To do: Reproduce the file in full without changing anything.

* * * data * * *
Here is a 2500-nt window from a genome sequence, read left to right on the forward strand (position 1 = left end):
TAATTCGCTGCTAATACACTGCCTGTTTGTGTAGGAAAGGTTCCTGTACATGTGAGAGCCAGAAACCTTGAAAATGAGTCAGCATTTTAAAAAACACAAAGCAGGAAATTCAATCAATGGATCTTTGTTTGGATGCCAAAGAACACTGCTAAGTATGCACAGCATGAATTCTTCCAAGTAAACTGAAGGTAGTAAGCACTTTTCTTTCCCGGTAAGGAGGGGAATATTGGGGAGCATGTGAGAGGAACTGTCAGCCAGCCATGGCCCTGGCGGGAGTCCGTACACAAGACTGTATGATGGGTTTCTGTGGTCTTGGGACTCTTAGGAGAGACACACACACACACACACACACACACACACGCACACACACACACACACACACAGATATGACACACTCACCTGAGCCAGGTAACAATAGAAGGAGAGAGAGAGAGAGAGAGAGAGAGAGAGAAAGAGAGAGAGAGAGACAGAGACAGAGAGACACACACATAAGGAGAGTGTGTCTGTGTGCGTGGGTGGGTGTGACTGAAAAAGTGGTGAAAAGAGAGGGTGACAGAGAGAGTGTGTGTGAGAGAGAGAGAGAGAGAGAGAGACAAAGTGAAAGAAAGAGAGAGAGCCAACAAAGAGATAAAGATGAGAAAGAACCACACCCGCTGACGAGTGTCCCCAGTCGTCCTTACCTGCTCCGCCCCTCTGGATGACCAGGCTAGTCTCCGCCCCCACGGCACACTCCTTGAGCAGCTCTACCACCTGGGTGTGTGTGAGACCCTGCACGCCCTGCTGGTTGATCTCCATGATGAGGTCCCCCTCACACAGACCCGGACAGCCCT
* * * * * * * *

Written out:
Here is a 2500-nt window from a genome sequence, read left to right on the forward strand (position 1 = left end):
TAATTCGCTGCTAATACACTGCCTGTTTGTGTAGGAAAGGTTCCTGTACATGTGAGAGCCAGAAACCTTGAAAATGAGTCAGCATTTTAAAAAACACAAAGCAGGAAATTCAATCAATGGATCTTTGTTTGGATGCCAAAGAACACTGCTAAGTATGCACAGCATGAATTCTTCCAAGTAAACTGAAGGTAGTAAGCACTTTTCTTTCCCGGTAAGGAGGGGAATATTGGGGAGCATGTGAGAGGAACTGTCAGCCAGCCATGGCCCTGGCGGGAGTCCGTACACAAGACTGTATGATGGGTTTCTGTGGTCTTGGGACTCTTAGGAGAGACACACACACACACACACACACACACACACGCACACACACACACACACACACAGATATGACACACTCACCTGAGCCAGGTAACAATAGAAGGAGAGAGAGAGAGAGAGAGAGAGAGAGAGAAAGAGAGAGAGAGAGACAGAGACAGAGAGACACACACATAAGGAGAGTGTGTCTGTGTGCGTGGGTGGGTGTGACTGAAAAAGTGGTGAAAAGAGAGGGTGACAGAGAGAGTGTGTGTGAGAGAGAGAGAGAGAGAGAGAGACAAAGTGAAAGAAAGAGAGAGAGCCAACAAAGAGATAAAGATGAGAAAGAACCACACCCGCTGACGAGTGTCCCCAGTCGTCCTTACCTGCTCCGCCCCTCTGGATGACCAGGCTAGTCTCCGCCCCCACGGCACACTCCTTGAGCAGCTCTACCACCTGGGTGTGTGTGAGACCCTGCACGCCCTGCTGGTTGATCTCCATGATGAGGTCCCCCTCACACAGACCCGGACAGCCCT